When Elise Cowen is brought up at all, it’s usually to briefly note that women did indeed exist (and write!) among the macho romantics of the Beat movement. A lifelong New Yorker in her 20s as the century entered its 60s, Cowen drew poetic energy from the same taps as the writers that attracted her — her enduring love for her ex, Allen Ginsberg (for whom she typed the “Kaddish” manuscript), rivaled his own for Peter Orlovsky.
But during her life, she guarded her poems with a privacy uncommon of that wave. As poet/editor Tony Trigilio remarks in his introduction to “Elise Cowen: Poems and Fragments,” she’s been “remembered more as a typist than as a poet.”
Given the boys-club legacy of the Beats and the scarcity of Cowen’s extant work, you could say she’s lucky to be remembered at all, though this volume suggests that luck may be ours. After her suicide in 1962 at the age of 28, neighbors of Cowen’s family burned most of her poems in an attempt to comfort her parents, who found them (and their bisexual frankness) disturbing. Only one notebook survived, composed between 1959 and 1960, and but for a few poems salvaged from journals, her work remains largely unread and easily misunderstood.
Trigilio’s treatment presents full text of Cowen’s poems and not-quite-poems, often alongside facsimiles of the original typescripts, as well as annotated notes elucidating his editorial decisions when confronted with Cowen’s own redactions and additions.
Smartly, he shuffles together Cowen’s often shifting modes, each with its own evocative vector. As Whitman led the Beats, Cowen’s brightest star was Dickinson (even her strikethroughs recall Dickinson’s sweeping dashes). Measured verses like “[The Body Is a Humble Thing]” may give this crush away too easily, but the lulling, mechanical anaphora of “The Time Clock” and the fleshy city snapshot of “[The Sound Now in the Street]” bear signs of the times that make Cowen seem briefly at home among Ginsberg & Co.
But there were signs that Cowen was slightly ahead of that pack: loose, confidently searching poems like “Morning Blessing from Elohim” suggest Cowen would likely have been a presiding voice over the New York school’s second generation — that is, she’s naturally a little more Alice Notley than Denise Levertov.
Trigilio’s decade-spanning determination to restore and share Cowen’s slim output feels fully justified when you feel the poems’ potential energy. A crucial bloom fallen too early in feminism’s spring, Cowen wrote lines that push boldly ahead like cracks in the culture, and at times they threaten the heart: “Let me out now please — / — Please let me in”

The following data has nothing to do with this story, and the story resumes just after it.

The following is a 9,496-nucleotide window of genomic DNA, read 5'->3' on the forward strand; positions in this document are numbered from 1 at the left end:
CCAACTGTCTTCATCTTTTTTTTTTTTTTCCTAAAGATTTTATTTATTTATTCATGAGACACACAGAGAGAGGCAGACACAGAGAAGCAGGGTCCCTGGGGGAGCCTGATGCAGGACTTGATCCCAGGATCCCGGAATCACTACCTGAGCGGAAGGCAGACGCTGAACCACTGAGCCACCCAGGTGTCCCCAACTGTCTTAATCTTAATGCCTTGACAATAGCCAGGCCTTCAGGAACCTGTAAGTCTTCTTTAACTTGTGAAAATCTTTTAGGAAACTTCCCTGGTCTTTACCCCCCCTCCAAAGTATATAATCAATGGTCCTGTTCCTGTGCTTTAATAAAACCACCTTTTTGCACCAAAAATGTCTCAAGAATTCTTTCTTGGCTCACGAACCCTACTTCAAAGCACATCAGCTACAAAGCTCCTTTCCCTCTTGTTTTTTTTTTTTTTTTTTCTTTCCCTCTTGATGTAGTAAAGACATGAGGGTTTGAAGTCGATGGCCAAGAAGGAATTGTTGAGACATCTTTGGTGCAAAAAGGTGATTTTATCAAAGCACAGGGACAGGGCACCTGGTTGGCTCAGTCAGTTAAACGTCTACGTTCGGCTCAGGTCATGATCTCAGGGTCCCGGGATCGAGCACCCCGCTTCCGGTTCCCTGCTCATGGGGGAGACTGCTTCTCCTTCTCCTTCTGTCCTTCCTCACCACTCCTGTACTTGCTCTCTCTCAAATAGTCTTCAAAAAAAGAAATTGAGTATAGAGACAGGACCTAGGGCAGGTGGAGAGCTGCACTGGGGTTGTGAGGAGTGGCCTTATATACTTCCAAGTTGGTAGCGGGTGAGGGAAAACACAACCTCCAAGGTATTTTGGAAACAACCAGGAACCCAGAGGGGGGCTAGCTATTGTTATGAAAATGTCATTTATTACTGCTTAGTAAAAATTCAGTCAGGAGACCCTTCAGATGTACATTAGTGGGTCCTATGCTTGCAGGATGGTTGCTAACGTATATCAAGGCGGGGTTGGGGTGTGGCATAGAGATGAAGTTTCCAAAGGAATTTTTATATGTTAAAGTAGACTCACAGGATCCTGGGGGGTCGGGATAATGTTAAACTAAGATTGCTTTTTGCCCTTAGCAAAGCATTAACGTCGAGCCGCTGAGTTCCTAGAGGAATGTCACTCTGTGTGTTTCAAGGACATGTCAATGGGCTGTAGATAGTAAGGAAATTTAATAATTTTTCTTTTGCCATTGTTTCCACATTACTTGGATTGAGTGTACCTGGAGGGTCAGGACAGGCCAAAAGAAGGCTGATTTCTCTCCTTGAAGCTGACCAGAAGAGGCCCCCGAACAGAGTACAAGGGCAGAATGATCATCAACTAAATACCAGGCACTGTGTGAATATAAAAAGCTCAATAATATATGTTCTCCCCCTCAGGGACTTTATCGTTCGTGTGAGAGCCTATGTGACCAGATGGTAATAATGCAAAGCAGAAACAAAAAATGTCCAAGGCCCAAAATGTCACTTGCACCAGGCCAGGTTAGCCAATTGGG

While Cowen was furtively filling her notebook, a young Maxine Kumin was sprouting up in the pages of Poetry, at that time mourning her “One Dead Friend”: “Now you are ash and chips of bone/ and your maimed wife lies down alone/ and there is only left to curse/ the random clock of the universe.’’
It would be misleading to say that Kumin, who passed in February at 88, ever happened upon a gentler path into that good night while walking her New Hampshire farmland. But time did cool her fury toward death somewhat, providing fertile ground for years of poems — and far less cursing of the universe.
In her final collection, “And Short the Season,” Kumin is as graceful and unsparing as ever, tenderly lamenting our violations against nature and each other. Across five sections, Kumin dips in and out of forms — sometimes they seem like a way to sustain composure against the outside world’s absurdity.
After 50 years, though, the cruelties of both life and death have softened each other’s signals in Kumin’s poems. Time is passing, and her vision is failing, but even when death storms her garden, she finds beauty: “The onions rotted, the carrots were raddled/ with root maggots, the purple pole beans collapsed.”
Along the way Kumin gives glimpses of her process — chasing words to their origins, squabbling with spell-check — as well as a reflection on her own place in poetic history through a series of “Sonnets Uncorseted,” which trace a lineage of female writers from Margaret Cavendish to Virginia Woolf to Anne Sexton and Carolyn Kizer and Kumin and forward.
She tangles with pollution, politics, war, and abuse; her mind nimbly darting from sweeping panoramas to tiny details throughout, like one of the birds she watches. As bad as things get, ours is never a world she seems eager to leave.
One of Kumin’s best aspects as a poet was her regard for words, which she held as precious as any other living thing. She forages for them — regolith, mycorrhizal, eohippus — wasting not, wanting not, finding context in compost. “Saving is a form of worship,” she writes in “The Path, The Chair.” It’s an attitude toward life that changes death from an end to a beginning. And in her last poem, “Allow Me,” it prepares her for an exit she can live with: “Sudden and quiet, surrounded by friends/ — John Milton’s way —/ But who gets to choose this ordered end/ Trim and untattered, loved ones at hand?/ — Allow me that day.
AND SHORT THE SEASON
By Maxine Kumin
Norton, 112 pp., $24.95